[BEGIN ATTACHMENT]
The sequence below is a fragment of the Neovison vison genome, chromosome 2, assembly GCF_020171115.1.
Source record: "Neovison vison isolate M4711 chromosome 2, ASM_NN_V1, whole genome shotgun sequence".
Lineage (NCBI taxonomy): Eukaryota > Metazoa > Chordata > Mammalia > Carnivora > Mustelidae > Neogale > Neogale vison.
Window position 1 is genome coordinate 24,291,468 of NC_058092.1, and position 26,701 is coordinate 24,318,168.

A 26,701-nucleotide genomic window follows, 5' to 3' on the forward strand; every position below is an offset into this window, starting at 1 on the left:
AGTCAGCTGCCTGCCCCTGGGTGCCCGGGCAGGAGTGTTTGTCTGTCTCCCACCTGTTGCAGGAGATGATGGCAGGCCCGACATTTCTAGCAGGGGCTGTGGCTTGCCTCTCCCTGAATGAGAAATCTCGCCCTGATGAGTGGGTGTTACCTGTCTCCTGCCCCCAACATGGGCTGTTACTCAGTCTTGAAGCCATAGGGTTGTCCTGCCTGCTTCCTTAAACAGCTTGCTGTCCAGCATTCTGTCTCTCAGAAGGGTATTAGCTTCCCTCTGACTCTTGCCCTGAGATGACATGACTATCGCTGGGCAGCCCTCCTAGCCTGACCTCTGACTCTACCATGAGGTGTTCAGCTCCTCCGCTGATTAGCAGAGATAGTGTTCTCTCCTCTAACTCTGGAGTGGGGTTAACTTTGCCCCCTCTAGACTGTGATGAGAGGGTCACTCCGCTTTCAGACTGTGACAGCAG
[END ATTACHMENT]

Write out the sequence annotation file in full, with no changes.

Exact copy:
The sequence below is a fragment of the Neovison vison genome, chromosome 2, assembly GCF_020171115.1.
Source record: "Neovison vison isolate M4711 chromosome 2, ASM_NN_V1, whole genome shotgun sequence".
Lineage (NCBI taxonomy): Eukaryota > Metazoa > Chordata > Mammalia > Carnivora > Mustelidae > Neogale > Neogale vison.
Window position 1 is genome coordinate 24,291,468 of NC_058092.1, and position 26,701 is coordinate 24,318,168.

A 26,701-nucleotide genomic window follows, 5' to 3' on the forward strand; every position below is an offset into this window, starting at 1 on the left:
AGTCAGCTGCCTGCCCCTGGGTGCCCGGGCAGGAGTGTTTGTCTGTCTCCCACCTGTTGCAGGAGATGATGGCAGGCCCGACATTTCTAGCAGGGGCTGTGGCTTGCCTCTCCCTGAATGAGAAATCTCGCCCTGATGAGTGGGTGTTACCTGTCTCCTGCCCCCAACATGGGCTGTTACTCAGTCTTGAAGCCATAGGGTTGTCCTGCCTGCTTCCTTAAACAGCTTGCTGTCCAGCATTCTGTCTCTCAGAAGGGTATTAGCTTCCCTCTGACTCTTGCCCTGAGATGACATGACTATCGCTGGGCAGCCCTCCTAGCCTGACCTCTGACTCTACCATGAGGTGTTCAGCTCCTCCGCTGATTAGCAGAGATAGTGTTCTCTCCTCTAACTCTGGAGTGGGGTTAACTTTGCCCCCTCTAGACTGTGATGAGAGGGTCACTCCGCTTTCAGACTGTGACAGCAG